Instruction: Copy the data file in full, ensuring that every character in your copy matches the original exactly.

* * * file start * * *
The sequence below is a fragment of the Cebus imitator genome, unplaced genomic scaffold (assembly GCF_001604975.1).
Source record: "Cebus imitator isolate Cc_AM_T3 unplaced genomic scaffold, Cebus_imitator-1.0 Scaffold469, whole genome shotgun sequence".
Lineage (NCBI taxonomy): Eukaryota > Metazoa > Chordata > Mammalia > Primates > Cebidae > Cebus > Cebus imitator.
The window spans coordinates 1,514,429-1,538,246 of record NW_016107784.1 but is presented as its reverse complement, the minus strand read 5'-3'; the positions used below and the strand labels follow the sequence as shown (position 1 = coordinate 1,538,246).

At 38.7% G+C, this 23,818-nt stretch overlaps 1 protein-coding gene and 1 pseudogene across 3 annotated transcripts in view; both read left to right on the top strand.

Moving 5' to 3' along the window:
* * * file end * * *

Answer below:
The sequence below is a fragment of the Cebus imitator genome, unplaced genomic scaffold (assembly GCF_001604975.1).
Source record: "Cebus imitator isolate Cc_AM_T3 unplaced genomic scaffold, Cebus_imitator-1.0 Scaffold469, whole genome shotgun sequence".
Lineage (NCBI taxonomy): Eukaryota > Metazoa > Chordata > Mammalia > Primates > Cebidae > Cebus > Cebus imitator.
The window spans coordinates 1,514,429-1,538,246 of record NW_016107784.1 but is presented as its reverse complement, the minus strand read 5'-3'; the positions used below and the strand labels follow the sequence as shown (position 1 = coordinate 1,538,246).

At 38.7% G+C, this 23,818-nt stretch overlaps 1 protein-coding gene and 1 pseudogene across 3 annotated transcripts in view; both read left to right on the top strand.

Moving 5' to 3' along the window: